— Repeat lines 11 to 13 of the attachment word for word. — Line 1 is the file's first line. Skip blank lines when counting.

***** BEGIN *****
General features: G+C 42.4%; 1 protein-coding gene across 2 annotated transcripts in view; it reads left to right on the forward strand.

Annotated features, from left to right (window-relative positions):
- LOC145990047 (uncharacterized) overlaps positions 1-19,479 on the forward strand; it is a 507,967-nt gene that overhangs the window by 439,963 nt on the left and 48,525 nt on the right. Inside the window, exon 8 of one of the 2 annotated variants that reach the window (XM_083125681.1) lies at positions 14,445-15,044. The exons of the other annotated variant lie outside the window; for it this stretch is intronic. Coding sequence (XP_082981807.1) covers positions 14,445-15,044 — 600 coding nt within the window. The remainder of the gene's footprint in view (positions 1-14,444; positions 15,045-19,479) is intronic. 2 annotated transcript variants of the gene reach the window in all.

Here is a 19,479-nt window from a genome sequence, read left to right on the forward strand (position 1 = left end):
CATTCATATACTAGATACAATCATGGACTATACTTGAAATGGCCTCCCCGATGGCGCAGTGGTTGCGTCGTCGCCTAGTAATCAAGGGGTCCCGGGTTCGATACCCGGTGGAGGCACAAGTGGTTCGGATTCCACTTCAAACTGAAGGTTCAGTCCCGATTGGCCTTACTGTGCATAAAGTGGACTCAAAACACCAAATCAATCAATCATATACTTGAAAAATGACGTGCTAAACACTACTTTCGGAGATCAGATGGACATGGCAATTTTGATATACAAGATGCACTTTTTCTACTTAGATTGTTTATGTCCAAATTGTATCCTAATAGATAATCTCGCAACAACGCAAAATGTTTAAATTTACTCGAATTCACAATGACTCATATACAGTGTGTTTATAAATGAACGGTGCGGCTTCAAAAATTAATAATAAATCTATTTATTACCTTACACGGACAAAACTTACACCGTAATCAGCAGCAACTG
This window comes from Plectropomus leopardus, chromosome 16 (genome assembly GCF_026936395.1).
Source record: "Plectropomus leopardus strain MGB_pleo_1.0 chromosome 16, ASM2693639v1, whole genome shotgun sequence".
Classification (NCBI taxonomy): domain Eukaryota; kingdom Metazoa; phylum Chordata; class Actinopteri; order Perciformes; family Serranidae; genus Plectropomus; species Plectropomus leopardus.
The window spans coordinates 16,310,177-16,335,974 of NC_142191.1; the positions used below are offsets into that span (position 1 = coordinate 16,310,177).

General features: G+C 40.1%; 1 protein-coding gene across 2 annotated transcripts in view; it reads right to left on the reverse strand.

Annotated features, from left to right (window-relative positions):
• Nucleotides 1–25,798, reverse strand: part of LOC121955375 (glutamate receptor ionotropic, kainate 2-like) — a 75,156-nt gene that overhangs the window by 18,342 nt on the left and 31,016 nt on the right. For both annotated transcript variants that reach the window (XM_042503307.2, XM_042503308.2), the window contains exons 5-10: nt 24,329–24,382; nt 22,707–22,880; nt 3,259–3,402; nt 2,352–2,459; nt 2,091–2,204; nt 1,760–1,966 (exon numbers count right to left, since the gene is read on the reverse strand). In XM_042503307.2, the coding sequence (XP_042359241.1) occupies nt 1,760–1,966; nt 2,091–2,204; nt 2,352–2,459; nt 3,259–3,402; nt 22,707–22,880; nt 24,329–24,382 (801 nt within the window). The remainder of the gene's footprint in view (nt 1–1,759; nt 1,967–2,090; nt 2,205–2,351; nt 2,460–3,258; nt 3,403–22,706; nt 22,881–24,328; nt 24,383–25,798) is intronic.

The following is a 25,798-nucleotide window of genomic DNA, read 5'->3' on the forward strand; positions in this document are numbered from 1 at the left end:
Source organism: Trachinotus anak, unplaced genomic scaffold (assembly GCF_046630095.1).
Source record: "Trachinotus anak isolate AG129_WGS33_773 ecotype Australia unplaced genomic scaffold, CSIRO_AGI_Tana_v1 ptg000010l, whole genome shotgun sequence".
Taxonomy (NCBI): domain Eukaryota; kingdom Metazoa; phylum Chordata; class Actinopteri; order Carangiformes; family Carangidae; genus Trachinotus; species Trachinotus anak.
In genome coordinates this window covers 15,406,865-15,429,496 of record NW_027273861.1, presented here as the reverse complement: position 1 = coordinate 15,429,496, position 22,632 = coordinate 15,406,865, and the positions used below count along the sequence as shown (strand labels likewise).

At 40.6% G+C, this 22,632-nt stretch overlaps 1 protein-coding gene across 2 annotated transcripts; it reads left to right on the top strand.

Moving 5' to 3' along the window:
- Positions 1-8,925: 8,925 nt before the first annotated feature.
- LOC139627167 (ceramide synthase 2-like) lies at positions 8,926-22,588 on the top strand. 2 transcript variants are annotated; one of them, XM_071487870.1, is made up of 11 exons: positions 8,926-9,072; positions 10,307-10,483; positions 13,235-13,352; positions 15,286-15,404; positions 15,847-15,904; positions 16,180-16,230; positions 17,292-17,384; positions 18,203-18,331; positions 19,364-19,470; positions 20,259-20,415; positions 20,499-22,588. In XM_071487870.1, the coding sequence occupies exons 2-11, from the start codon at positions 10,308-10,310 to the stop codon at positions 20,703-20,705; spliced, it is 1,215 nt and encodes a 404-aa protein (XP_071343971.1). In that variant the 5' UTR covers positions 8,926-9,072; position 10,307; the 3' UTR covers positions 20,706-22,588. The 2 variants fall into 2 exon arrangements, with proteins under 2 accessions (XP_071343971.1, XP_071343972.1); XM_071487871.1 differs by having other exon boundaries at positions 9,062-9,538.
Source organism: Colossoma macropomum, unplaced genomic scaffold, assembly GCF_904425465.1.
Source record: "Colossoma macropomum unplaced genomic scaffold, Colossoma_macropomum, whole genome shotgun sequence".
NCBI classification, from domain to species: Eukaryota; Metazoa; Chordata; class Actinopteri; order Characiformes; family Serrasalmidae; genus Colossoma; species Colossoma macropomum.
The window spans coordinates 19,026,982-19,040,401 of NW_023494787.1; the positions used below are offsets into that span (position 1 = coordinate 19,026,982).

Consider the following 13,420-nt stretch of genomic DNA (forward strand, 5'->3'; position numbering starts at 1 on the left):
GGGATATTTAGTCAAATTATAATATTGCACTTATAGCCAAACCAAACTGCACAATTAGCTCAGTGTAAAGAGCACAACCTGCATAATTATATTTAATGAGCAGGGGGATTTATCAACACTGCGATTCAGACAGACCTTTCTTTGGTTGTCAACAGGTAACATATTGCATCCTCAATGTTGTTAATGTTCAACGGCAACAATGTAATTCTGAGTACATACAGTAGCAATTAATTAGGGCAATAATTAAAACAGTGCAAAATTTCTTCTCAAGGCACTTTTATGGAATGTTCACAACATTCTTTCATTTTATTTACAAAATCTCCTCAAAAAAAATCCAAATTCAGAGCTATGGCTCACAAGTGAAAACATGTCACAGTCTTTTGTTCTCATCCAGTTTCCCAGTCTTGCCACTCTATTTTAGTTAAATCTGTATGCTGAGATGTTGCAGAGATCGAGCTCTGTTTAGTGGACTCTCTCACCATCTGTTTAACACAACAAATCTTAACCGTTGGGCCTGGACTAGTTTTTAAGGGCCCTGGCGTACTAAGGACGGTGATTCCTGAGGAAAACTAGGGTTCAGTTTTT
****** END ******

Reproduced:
Annotated features, from left to right (window-relative positions):
• Nucleotides 1–25,798, reverse strand: part of LOC121955375 (glutamate receptor ionotropic, kainate 2-like) — a 75,156-nt gene that overhangs the window by 18,342 nt on the left and 31,016 nt on the right. For both annotated transcript variants that reach the window (XM_042503307.2, XM_042503308.2), the window contains exons 5-10: nt 24,329–24,382; nt 22,707–22,880; nt 3,259–3,402; nt 2,352–2,459; nt 2,091–2,204; nt 1,760–1,966 (exon numbers count right to left, since the gene is read on the reverse strand). In XM_042503307.2, the coding sequence (XP_042359241.1) occupies nt 1,760–1,966; nt 2,091–2,204; nt 2,352–2,459; nt 3,259–3,402; nt 22,707–22,880; nt 24,329–24,382 (801 nt within the window). The remainder of the gene's footprint in view (nt 1–1,759; nt 1,967–2,090; nt 2,205–2,351; nt 2,460–3,258; nt 3,403–22,706; nt 22,881–24,328; nt 24,383–25,798) is intronic.

The following is a 25,798-nucleotide window of genomic DNA, read 5'->3' on the forward strand; positions in this document are numbered from 1 at the left end: